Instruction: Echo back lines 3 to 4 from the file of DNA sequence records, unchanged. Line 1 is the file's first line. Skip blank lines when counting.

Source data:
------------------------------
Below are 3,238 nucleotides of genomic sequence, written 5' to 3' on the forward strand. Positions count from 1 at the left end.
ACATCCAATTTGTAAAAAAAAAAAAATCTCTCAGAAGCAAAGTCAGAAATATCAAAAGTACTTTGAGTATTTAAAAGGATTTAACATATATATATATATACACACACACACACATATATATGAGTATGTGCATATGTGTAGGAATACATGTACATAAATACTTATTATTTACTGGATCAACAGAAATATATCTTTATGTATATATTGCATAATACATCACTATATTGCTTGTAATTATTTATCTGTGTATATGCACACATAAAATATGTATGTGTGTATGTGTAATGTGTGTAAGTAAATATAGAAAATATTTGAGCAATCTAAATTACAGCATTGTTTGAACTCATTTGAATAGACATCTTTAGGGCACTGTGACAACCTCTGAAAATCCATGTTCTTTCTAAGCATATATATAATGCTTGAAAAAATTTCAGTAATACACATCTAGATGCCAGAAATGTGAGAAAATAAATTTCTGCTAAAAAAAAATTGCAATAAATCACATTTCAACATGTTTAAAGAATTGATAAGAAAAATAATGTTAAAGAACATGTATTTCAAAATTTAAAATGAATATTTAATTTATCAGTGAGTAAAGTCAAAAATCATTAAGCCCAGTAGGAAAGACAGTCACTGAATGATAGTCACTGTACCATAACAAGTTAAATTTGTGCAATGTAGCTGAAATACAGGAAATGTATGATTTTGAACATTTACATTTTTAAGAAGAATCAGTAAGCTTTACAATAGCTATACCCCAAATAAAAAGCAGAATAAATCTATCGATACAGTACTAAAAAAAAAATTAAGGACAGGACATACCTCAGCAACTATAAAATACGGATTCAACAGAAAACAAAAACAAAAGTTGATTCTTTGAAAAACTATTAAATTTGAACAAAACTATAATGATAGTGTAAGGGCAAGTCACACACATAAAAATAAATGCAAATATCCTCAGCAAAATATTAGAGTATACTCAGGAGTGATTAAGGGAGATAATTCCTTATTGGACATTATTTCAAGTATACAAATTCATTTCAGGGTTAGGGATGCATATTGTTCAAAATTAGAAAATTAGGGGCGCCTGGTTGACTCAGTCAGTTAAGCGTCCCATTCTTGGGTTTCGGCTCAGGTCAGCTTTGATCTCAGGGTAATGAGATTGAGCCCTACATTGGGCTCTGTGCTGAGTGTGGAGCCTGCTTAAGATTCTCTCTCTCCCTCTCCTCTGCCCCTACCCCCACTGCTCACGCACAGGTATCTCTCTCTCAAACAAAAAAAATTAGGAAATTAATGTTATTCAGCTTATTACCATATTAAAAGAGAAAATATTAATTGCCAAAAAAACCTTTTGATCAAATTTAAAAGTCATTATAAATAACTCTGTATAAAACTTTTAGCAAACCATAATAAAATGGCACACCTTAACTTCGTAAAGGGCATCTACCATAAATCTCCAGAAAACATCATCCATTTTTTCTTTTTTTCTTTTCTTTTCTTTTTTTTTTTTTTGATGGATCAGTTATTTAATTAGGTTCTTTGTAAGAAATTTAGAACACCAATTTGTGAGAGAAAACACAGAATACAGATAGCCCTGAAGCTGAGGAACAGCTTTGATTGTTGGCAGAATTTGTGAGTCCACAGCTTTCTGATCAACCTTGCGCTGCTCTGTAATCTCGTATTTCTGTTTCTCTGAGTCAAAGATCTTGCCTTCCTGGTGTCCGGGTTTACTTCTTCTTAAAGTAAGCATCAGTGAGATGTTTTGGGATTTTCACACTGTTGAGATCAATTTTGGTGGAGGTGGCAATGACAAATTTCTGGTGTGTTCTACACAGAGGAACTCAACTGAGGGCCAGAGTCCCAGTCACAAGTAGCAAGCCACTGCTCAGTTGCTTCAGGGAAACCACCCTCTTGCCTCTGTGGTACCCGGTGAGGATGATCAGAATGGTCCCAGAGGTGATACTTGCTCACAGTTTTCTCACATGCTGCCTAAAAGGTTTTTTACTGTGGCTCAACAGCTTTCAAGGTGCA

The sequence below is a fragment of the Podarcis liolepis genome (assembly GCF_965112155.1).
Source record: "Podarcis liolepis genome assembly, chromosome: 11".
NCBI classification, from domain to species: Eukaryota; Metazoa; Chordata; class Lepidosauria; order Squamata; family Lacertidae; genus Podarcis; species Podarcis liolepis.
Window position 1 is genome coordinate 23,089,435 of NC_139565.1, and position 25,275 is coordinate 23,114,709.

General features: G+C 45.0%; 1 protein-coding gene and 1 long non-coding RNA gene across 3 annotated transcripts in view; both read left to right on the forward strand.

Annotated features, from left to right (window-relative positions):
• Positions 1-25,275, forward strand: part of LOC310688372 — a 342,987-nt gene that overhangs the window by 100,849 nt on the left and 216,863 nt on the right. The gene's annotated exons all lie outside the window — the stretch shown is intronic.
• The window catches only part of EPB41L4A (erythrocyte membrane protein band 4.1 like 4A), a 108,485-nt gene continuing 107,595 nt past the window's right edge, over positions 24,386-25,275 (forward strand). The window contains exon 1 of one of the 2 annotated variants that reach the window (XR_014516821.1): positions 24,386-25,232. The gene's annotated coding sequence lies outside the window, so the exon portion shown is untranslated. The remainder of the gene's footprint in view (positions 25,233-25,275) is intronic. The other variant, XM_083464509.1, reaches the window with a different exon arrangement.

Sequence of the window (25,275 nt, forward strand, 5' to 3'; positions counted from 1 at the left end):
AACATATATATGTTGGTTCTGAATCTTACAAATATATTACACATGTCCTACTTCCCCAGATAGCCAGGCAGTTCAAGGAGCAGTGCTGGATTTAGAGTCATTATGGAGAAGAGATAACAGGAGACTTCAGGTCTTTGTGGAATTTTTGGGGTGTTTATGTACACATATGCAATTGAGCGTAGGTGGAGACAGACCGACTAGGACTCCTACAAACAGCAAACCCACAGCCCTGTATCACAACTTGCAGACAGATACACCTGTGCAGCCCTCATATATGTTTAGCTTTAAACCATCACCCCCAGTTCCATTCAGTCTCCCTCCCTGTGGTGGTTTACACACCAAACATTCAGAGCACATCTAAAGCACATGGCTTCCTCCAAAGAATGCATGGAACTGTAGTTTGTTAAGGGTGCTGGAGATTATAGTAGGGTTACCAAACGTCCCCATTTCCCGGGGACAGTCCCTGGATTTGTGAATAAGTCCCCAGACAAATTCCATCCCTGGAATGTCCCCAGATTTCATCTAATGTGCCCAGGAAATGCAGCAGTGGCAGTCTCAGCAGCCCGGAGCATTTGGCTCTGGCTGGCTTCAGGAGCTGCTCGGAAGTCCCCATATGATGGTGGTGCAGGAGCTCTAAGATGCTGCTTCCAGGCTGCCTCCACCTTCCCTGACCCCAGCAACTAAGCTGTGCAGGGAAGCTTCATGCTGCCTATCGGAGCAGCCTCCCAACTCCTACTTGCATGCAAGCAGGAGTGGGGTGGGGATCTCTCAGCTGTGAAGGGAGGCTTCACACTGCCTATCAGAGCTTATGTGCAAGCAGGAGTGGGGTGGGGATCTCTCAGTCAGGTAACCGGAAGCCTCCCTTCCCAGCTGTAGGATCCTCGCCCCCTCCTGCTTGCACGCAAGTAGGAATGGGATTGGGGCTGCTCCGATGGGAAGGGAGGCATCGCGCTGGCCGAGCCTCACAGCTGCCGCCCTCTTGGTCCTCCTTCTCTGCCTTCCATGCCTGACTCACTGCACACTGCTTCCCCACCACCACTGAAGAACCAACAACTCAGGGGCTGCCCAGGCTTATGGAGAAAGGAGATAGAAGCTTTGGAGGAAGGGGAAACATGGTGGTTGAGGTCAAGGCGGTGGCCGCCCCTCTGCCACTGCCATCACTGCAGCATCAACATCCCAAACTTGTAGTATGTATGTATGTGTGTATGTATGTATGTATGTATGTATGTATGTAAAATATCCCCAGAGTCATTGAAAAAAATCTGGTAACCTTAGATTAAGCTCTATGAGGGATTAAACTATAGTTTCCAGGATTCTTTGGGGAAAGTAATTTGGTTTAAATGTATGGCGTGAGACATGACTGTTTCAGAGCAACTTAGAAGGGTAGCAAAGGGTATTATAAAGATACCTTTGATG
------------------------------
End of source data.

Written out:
The sequence below is a fragment of the Podarcis liolepis genome (assembly GCF_965112155.1).
Source record: "Podarcis liolepis genome assembly, chromosome: 11".